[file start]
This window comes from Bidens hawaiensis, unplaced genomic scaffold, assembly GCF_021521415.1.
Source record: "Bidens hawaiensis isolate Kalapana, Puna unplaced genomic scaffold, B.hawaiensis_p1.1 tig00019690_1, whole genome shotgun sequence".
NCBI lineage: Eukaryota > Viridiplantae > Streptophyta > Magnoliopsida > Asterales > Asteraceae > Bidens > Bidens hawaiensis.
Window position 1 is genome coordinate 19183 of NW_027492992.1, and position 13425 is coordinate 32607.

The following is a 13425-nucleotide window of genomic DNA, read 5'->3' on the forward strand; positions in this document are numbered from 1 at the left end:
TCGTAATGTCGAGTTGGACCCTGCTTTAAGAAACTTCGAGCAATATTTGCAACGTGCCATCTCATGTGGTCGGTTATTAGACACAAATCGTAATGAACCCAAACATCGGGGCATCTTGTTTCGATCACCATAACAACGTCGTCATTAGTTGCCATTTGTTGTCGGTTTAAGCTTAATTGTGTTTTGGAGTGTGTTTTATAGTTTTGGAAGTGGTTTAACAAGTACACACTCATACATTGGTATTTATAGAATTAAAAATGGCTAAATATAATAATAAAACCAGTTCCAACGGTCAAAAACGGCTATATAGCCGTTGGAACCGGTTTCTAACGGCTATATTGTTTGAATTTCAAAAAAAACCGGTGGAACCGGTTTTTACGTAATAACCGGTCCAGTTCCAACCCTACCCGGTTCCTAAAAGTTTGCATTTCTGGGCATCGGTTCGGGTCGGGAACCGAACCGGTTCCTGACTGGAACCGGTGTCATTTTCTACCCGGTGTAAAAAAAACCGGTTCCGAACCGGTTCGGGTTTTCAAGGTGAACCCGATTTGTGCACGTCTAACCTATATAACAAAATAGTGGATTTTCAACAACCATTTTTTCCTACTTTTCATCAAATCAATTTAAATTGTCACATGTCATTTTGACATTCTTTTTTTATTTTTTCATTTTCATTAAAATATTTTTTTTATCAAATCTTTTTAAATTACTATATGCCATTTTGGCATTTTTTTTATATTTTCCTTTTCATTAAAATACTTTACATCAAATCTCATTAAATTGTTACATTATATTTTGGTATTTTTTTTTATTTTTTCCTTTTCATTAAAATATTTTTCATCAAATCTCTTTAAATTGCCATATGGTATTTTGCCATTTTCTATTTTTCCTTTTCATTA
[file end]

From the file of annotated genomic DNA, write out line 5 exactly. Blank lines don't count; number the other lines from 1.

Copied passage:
The following is a 13425-nucleotide window of genomic DNA, read 5'->3' on the forward strand; positions in this document are numbered from 1 at the left end: